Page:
There is no perfect way to select godparents when entering any African Traditional Religion. But I am a keen observer, a student of the University of Hard Knocks, and, since the idea of this blog is to share lessons learned from all sort of spiritual practices, here are my two cents on how to select outstanding godparents.
When a religion become a commodity, the truly devoted tend to suffer. I have seen over and over again how people that come with a true calling to be part of the Orisha community are let down by unscrupulous iyaloshas and babaloshas (mothers and fathers of the orisha). Neophytes are rushed through stages, intimidated and even coerced to receive initiations that can simply wait, because everything, everything is a process.
Long time ago, I took the time to type some of this material on an e-mail for a person looking for an Ilé Orisha (House of Orisha). Ever since, when someone approaches me for information on initiation, I dust my old e-mail and press foward.
What is a godparent and why do we need one? A godparent is an olosha (initiated priest/ess of the orisha) who has the attitude and maturity to teach an aborisha (outsider) how to worship the orishas. The godparent is there to protect and guide you, but above all, to keep the traditions alive and hand them over as intact as possible.
Not every olosha makes a good godparent. Being initiated does not mean that one must hurry and reproduce mindlessly. Quite the contrary, it means that there is a duty to learn to keep the rules and traditions, mature and allow the energies of the orisha that was lodged in that person’s head to settle. Perhaps after ideally at least 5 years of active practice and training, and under the tulelage of his or her own godparents, should they consider having religious offsprings.
However, there seems to be a generalized belief that everyone is meant to be an initiator and that an olosha has to accept every John and Jane that comes to the Ilé in search or initiation. Big NO. If you see an olosha that has more godchildren than he or she can responsibly educate and raise, stop and think. Do you want to be one more in an osha initiation mill? Or do you want to have godparents who are willing to devotes time to train you and help you develop?
Here are some things you could consider as you evaluate who is to become your main godparent and the second godparent known as oyugbonakan.
Godparents should be:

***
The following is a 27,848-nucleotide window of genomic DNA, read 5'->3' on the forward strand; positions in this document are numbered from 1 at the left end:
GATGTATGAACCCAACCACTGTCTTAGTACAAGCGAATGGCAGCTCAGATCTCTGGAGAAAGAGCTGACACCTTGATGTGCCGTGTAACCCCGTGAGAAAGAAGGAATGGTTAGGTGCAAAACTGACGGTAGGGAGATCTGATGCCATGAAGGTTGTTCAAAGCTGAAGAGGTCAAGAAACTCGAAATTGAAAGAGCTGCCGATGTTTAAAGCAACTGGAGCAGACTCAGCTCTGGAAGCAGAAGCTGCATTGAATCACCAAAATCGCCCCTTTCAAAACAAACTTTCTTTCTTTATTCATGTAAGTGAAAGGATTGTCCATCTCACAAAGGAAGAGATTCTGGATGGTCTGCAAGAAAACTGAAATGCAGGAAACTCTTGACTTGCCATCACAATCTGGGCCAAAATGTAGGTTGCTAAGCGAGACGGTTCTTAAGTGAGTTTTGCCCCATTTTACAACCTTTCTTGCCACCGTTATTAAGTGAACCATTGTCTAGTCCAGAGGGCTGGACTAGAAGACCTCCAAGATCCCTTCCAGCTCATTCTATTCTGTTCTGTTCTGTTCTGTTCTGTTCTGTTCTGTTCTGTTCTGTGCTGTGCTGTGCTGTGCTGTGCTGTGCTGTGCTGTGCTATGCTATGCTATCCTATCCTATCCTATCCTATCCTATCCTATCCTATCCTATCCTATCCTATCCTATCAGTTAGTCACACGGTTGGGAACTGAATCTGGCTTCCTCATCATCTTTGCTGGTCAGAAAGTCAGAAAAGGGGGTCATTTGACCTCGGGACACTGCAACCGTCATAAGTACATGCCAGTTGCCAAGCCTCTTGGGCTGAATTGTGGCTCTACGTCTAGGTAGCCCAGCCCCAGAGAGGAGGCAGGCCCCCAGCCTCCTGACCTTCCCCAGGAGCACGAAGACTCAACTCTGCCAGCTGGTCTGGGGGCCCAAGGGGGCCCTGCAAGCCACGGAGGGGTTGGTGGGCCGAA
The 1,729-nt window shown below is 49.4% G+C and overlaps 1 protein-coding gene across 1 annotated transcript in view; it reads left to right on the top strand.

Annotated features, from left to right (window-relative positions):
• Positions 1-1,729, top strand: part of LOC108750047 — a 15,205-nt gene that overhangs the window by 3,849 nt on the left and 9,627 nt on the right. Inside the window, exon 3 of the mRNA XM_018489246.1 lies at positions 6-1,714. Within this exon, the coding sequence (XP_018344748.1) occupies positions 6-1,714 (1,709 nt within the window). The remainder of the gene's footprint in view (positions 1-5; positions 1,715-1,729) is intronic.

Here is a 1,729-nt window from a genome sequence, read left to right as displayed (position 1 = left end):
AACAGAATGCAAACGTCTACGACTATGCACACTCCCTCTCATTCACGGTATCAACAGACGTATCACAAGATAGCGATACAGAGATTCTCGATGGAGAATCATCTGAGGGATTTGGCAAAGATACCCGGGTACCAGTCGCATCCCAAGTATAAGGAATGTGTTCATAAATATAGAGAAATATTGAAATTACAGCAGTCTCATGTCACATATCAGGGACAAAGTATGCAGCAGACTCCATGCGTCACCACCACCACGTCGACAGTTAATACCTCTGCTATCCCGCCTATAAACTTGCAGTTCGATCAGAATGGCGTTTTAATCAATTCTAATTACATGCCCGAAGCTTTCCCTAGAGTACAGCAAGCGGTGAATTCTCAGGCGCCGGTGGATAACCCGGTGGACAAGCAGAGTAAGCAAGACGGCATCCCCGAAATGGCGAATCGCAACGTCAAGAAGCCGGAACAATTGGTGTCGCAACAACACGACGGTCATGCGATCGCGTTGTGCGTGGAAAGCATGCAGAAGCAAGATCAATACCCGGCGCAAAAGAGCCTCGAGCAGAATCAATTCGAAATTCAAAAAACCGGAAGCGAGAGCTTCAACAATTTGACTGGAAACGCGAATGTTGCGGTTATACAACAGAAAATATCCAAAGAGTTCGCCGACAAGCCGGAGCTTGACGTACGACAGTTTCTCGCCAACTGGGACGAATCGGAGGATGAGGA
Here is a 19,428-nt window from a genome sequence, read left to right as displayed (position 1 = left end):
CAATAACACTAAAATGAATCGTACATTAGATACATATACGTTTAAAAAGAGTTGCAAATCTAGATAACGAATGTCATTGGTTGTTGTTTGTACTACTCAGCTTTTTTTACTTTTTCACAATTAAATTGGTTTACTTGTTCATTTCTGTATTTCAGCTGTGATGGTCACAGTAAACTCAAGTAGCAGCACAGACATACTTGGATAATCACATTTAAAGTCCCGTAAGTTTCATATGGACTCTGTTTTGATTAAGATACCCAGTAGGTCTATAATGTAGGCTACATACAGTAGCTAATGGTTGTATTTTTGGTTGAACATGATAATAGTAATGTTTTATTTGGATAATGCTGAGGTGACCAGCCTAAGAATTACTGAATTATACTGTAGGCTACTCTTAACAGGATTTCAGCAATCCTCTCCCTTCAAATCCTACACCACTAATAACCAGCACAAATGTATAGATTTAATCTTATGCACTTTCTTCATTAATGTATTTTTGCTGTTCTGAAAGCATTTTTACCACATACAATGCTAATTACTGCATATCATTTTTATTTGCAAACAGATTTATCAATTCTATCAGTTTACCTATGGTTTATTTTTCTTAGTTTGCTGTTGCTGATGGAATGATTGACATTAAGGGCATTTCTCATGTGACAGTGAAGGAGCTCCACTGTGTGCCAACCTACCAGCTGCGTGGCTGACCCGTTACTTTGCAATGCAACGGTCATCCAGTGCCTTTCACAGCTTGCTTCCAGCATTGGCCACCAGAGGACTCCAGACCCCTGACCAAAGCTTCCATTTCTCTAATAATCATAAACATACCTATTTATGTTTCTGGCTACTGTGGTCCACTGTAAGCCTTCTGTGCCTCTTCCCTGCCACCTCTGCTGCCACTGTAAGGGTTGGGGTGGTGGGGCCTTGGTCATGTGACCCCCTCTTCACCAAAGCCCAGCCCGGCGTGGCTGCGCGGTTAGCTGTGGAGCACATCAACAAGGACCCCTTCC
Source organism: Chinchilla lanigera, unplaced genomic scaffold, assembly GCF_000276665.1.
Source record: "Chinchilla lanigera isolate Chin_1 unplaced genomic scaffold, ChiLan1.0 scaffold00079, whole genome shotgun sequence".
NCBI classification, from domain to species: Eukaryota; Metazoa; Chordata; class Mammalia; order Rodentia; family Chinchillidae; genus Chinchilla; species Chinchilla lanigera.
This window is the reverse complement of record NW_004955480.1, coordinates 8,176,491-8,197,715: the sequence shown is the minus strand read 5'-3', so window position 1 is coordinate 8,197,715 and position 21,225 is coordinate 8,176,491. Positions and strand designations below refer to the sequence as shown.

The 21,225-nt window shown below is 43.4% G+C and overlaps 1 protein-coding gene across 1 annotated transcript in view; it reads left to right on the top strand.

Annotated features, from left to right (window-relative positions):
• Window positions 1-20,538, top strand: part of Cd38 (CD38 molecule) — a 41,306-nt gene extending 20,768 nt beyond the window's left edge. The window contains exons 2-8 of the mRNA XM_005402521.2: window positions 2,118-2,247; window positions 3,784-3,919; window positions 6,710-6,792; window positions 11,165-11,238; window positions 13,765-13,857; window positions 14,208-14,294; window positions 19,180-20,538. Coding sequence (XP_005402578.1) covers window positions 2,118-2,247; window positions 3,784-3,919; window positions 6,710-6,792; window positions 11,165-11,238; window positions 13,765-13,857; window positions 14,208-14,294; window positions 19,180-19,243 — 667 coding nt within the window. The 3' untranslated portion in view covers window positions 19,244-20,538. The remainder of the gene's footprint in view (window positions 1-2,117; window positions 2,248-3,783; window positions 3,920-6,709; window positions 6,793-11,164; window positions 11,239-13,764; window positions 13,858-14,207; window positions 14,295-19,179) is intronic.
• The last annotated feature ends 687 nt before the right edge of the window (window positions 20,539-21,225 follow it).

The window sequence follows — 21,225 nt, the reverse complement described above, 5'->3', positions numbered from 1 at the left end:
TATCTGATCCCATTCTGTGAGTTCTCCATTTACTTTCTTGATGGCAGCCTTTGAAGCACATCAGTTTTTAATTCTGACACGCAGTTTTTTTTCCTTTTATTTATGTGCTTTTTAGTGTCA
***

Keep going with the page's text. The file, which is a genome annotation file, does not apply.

1. A bonafide initiate with no less than five years of experience.
It usually takes time for an initiate to integrate the orisha energy with their own. It takes a lifetime to learn the rest. Ask who their godparents and oriate were and what is his or her relationshio with their elders.
2. Willing to be patient with you.
3. Willing to teach you what you need to know when you need to know. In other words, a person who understands stages of spiritual development and does not keep you behind or willingly or puts the cart before the horses and overteaches you, thus heating your head and bringing you close to initiation before your time.
4. Respectful to his/her elders and to younger members of their own ile (house).
5. Stable both emotionally as well as economically (someone broke, needy or simply greedy might sucumb to the temptation of seing you as a meal ticket). It is even better if the godparent-to-be holds a regular job and does not make a living off the religion.
6. Devoted to his/her orishas.
7. Kind to his/her family members (bloodline).
8. Honest enough to admit when he/she does not know something.
9. Resourceful enough to seek the right answers to your questions, preferably from his/her own elders.
10. A fair judge of character and a detached and respectful observant of individual situations.
11. Someone who adds a value to your life.
12. Upfront and steadfast about how things are done in the ilé.
13. Upholds the Otrisha traditions and does not have the tendency to invent and change the legacy that has been handed down from countless generations.
14. A tireless student of Orisha.
15. A person with Iwá Pelé (sound moral character).
I could keep going….but then you would be looking for Super Olosha. However, it is prudent to pay attention to details. Is this person clean and organized? Do they keep their shrine in order? What sort of godchildren are members of the Ilé? Do you think you have other things in common with them other than religion? Is the ilé peaceful or is there constant gossips, strife and drama?
Finally, before you commit to selecting a godfather/godmother and an oyugbonakán, follow the rules, ask the head orisha of each of them if you are fit to be part of that household. You may like what you see, you may feel comfortable, but Orisha always knows best.
More on protocol on the selection of an ilé osha coming soon. In the meantime I leave those of you who are actively seeking an ilé osha with a few questions:
1. What has brought you to seek the Orisha?
2. How long have you been interested in it?
3. Why do you find it appealing?
4. What Orisha do you identify the most with yourself?
5. Are you willing to be disciplined and takes things step-by-step to learn?
6. Are you willing to respect and follow spiritual elders while still keeping your own identity and communicate openly and respectfully with them?
Or course the answers are for you to keep… or share as you wish.
Oní Yemayá Achagbá